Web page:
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This question is for academic purposes only.

Let's assume I have the following code ...

var split = line.Split(new[] { ',' }, System.StringSplitOptions.RemoveEmptyEntries);
var elem = new XElement("shop");
elem.SetAttributeValue("name", split.Take(split.Length - 1));  <=====
elem.SetAttributeValue("tin", split.Last());

And I would like the line with the arrow to produce the same result as this ...

string.Join(string.Empty, split.Take(split.Length - 1));

... without using string.Join.

Is that possible? I can't seem to find a LINQ statement to do it ... hopefully y'all already know!

share|improve this question
Interesting answers, but I'm curious, why are you looking for a different approach than string.Join? And also, you say you are looking for a Linq statement, but then your accepted answer (a good one indeed) is not using Linq at all :) – Wasp Oct 3 '12 at 18:49
@Wasp, again the question was academic. Further, I meant not to say I required it be solved via LINQ, but more so that I had been looking for a LINQ statement to do it because I thought that was the best approach. However, in the end, Guffa showed me a more perfect way. – Michael Perrenoud Oct 3 '12 at 18:51
So the question should have been - how can I ignore the last segment of this string and strip the commas. You got lucky and got the answer you needed, but not the answer you asked for. – D Stanley Oct 3 '12 at 19:01
@DStanley, right you are. My apologies friend. Still a very good answer and why I +1'd it. – Michael Perrenoud Oct 3 '12 at 19:53
up vote 4 down vote accepted

Don't use Split either, just locate the last comma and use Substring to divide the string:

int pos = line.LastIndexOf(',');
var elem = new XElement("shop");
elem.SetAttributeValue("name", line.Substring(0, pos).Replace(",", String.Empty));
elem.SetAttributeValue("tin", line.Substring(pos + 1));
share|improve this answer
Very good answer and the best approach overall. I'm going to edit your answer with my overall solution because a new requirement cropped up and I want people to see it (the name field can have commas in it even though they are sending the file via CSV, maybe should have used a better delimiter huh?) – Michael Perrenoud Oct 3 '12 at 18:29
@Mike: Right, you were joining the strings without commas. You can just remove them from the first string with a Replace. – Guffa Oct 3 '12 at 18:41
I was wrong! I didn't have to modify it because there are only two values and you ran the substring to the LAST position every time. Very, very, very good solution and it's extremely efficient as well! – Michael Perrenoud Oct 3 '12 at 18:46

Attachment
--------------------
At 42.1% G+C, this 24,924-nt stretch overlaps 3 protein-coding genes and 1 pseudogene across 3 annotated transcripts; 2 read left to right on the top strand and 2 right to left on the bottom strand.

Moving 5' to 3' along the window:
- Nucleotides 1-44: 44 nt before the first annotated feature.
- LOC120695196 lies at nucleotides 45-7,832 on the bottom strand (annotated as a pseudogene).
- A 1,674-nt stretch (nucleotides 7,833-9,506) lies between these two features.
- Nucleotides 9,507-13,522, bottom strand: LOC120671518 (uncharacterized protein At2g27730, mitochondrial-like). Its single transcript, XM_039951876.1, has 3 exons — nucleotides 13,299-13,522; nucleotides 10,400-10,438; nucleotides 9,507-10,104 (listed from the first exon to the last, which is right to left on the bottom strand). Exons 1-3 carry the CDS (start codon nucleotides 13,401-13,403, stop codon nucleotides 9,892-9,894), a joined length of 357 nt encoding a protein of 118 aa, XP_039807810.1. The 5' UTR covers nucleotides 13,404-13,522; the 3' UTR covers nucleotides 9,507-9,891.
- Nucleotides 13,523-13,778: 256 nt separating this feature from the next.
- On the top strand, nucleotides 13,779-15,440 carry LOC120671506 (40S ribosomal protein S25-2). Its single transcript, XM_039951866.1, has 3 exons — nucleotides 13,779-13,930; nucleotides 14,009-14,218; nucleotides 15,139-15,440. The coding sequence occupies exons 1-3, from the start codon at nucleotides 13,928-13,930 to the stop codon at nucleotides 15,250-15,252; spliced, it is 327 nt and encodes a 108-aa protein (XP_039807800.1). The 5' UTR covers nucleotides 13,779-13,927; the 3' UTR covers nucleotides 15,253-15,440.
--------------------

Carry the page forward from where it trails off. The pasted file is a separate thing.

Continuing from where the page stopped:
Using a StringBuilder for O(n) performance:

    .Take(split.Length - 1)
    .Aggregate(new StringBuilder(), (sb, s) => sb.Append(s)).ToString();

If the object is to avoid the awkwardness of a tree of combined LINQ calls and static methods, then a straightforward solution is an extension method:

public static string Join(this IEnumerable<string> self, string separator = "")
    return string.Join(separator, self);

And then:

split.Take(split.Length - 1).Join();

I find this to read much better than using string.Join in complicated expressions.

share|improve this answer
+1 for good solution – Cuong Le Oct 3 '12 at 18:15

how about

split.Take(split.Length - 1).Aggregate((s1,s2)=> s1 + s2);

or the non-linq equivalent:

string s = "";
for(int i = 0; i < split.Length - 1; i++)
   s += split[i];
return s;
share|improve this answer
This is correct, but the performance is quadratic. – Thom Smith Oct 3 '12 at 18:15
Awfully slow... – SimpleVar Oct 3 '12 at 18:16
+1 … @YoryeNathan, this is a totally acceptable solution. Quadratic runtime, true, but for the probably use-case this might still be faster than the solution using the StringBuilder: looking at OP’s code this is used to set an XML attribute value called name – how long do you expect the collection to be? – Konrad Rudolph Oct 3 '12 at 18:22
@YoryeNathan No, "awfully slow" would be FTP'ing each result to a file server then concatenating the files remotely. This is slightly slower that using StringBuilder, granted, but awfully slow is a bit of a stretch in my (biased) opinion. – D Stanley Oct 3 '12 at 18:23
@KonradRudolph: you are very correct. And I +1'd this answer because it's quite correct and concise. – Michael Perrenoud Oct 3 '12 at 18:58
var strs = new string[100];

var result = strs.Aggregate(new StringBuilder(strs.Sum(x => x.Length)),
                            (sb, curr) => sb.Append(s + ", ")).ToString();

Just need to remove the last ", " from the end now.

share|improve this answer
Giving the StringBuilder a size yields a speedup, but not an asymptotic speedup. This may be less than the overhead from the Sum. – Thom Smith Oct 3 '12 at 18:22
Worth a check.. – SimpleVar Oct 3 '12 at 18:34
string myString = "Hello World"
var myList= new List<int>();

for (int i = 0; i < 10; i++)

var newList = myList.Aggregate(string.Empty, (current, num) => current + myString.Substring(num, 1));
share|improve this answer

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